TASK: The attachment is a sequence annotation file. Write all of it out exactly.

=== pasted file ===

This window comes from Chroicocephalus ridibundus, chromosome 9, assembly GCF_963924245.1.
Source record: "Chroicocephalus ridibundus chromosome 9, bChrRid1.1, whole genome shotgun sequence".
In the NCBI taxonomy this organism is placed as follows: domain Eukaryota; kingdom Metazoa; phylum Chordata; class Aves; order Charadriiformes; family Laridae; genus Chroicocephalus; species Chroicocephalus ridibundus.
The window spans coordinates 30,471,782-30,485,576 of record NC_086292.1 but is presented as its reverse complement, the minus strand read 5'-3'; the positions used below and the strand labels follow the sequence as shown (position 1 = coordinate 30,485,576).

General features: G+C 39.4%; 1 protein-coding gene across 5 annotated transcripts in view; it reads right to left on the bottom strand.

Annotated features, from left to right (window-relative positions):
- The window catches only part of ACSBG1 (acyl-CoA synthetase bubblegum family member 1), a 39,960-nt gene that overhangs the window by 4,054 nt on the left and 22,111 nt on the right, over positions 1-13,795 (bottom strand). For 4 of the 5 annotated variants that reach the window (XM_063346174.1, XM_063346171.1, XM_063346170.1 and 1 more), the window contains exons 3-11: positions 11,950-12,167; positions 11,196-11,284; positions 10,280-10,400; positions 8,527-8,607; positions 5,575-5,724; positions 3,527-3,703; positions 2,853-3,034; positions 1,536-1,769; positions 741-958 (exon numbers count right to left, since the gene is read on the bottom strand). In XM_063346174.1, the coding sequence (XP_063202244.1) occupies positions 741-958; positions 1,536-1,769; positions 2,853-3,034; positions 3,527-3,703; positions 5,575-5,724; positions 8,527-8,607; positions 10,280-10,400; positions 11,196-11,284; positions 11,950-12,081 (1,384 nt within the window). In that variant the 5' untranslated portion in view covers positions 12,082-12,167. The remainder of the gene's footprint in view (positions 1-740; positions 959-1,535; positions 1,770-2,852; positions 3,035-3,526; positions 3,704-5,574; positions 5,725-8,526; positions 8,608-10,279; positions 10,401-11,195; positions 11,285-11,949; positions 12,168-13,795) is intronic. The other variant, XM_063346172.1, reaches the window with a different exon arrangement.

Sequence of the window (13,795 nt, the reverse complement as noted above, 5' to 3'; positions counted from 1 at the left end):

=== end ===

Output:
This window comes from Chroicocephalus ridibundus, chromosome 9, assembly GCF_963924245.1.
Source record: "Chroicocephalus ridibundus chromosome 9, bChrRid1.1, whole genome shotgun sequence".
In the NCBI taxonomy this organism is placed as follows: domain Eukaryota; kingdom Metazoa; phylum Chordata; class Aves; order Charadriiformes; family Laridae; genus Chroicocephalus; species Chroicocephalus ridibundus.
The window spans coordinates 30,471,782-30,485,576 of record NC_086292.1 but is presented as its reverse complement, the minus strand read 5'-3'; the positions used below and the strand labels follow the sequence as shown (position 1 = coordinate 30,485,576).

General features: G+C 39.4%; 1 protein-coding gene across 5 annotated transcripts in view; it reads right to left on the bottom strand.

Annotated features, from left to right (window-relative positions):
- The window catches only part of ACSBG1 (acyl-CoA synthetase bubblegum family member 1), a 39,960-nt gene that overhangs the window by 4,054 nt on the left and 22,111 nt on the right, over positions 1-13,795 (bottom strand). For 4 of the 5 annotated variants that reach the window (XM_063346174.1, XM_063346171.1, XM_063346170.1 and 1 more), the window contains exons 3-11: positions 11,950-12,167; positions 11,196-11,284; positions 10,280-10,400; positions 8,527-8,607; positions 5,575-5,724; positions 3,527-3,703; positions 2,853-3,034; positions 1,536-1,769; positions 741-958 (exon numbers count right to left, since the gene is read on the bottom strand). In XM_063346174.1, the coding sequence (XP_063202244.1) occupies positions 741-958; positions 1,536-1,769; positions 2,853-3,034; positions 3,527-3,703; positions 5,575-5,724; positions 8,527-8,607; positions 10,280-10,400; positions 11,196-11,284; positions 11,950-12,081 (1,384 nt within the window). In that variant the 5' untranslated portion in view covers positions 12,082-12,167. The remainder of the gene's footprint in view (positions 1-740; positions 959-1,535; positions 1,770-2,852; positions 3,035-3,526; positions 3,704-5,574; positions 5,725-8,526; positions 8,608-10,279; positions 10,401-11,195; positions 11,285-11,949; positions 12,168-13,795) is intronic. The other variant, XM_063346172.1, reaches the window with a different exon arrangement.

Sequence of the window (13,795 nt, the reverse complement as noted above, 5' to 3'; positions counted from 1 at the left end):